Moreover, Burke argued that not only were these strategies unjustified – but that they could not, and did not, in fact achieve the Company's goals. Remarking on the steep decline in Indian revenues, he commented, 'here, Sir, mark the effect of all these extraordinary means, of all this policy and justice.'

The Pragmatics of Empire

It was not only the unregulated activities of the East India Company that irked Burke, however: he deeply distrusted many of the principles upon which the imperial project was being built.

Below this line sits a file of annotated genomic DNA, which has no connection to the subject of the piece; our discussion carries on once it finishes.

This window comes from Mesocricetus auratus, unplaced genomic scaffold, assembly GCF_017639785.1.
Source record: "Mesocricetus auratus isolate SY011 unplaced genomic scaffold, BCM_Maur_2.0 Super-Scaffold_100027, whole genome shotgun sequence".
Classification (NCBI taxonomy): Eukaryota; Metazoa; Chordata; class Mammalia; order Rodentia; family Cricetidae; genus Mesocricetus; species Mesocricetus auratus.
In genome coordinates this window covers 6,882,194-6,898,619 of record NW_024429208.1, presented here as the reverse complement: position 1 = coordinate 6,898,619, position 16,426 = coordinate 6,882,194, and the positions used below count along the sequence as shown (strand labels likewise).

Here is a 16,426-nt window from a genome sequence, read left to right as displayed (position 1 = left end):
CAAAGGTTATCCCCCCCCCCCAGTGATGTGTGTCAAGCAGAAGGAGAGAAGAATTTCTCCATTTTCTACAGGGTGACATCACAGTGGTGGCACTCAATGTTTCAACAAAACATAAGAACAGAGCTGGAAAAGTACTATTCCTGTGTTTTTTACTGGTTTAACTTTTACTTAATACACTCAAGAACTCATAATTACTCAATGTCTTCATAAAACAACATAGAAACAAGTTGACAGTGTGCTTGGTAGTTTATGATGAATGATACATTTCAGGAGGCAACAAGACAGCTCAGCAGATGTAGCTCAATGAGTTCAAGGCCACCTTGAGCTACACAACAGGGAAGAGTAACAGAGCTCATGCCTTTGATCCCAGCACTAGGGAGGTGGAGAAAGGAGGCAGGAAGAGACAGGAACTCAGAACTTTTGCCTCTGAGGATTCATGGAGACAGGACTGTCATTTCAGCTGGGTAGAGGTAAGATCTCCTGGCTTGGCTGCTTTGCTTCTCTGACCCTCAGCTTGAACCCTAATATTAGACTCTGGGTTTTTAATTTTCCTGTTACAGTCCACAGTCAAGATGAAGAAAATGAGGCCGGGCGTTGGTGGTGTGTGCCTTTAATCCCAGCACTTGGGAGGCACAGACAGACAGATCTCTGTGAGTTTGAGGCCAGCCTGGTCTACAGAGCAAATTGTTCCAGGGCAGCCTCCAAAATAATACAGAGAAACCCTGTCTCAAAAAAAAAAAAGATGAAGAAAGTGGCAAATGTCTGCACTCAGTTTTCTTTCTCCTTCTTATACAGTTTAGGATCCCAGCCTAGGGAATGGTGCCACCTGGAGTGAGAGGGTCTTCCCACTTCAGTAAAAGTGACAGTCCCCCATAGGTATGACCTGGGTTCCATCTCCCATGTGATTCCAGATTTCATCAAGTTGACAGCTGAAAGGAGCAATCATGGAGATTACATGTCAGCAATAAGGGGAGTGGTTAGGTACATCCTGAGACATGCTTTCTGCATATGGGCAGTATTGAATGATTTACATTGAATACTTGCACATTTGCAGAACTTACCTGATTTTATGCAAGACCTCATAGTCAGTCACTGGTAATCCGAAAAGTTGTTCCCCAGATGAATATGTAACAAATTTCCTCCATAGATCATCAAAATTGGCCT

He was a passionate believer in the nuts and bolts of interest politics, and did not believe in the grand design of 'civilising' other peoples:

"We Englishmen stop short of the principles upon which we support any given part of our Constitution . . . All government, indeed every human benefit and enjoyment, every virtue, and every prudent act, is founded on compromise and barter. . . Man acts from adequate motives relative to his interests; and not on metaphysical speculations." (Speech on Conciliation with America)

He foresaw that arguments for imperialism based on technocracy, and claims that the officers of imperial administrations would be experts, were more likely than not to founder on the realities of recruitment for official service in parochial backwaters. He was scathing about the situation in India, where: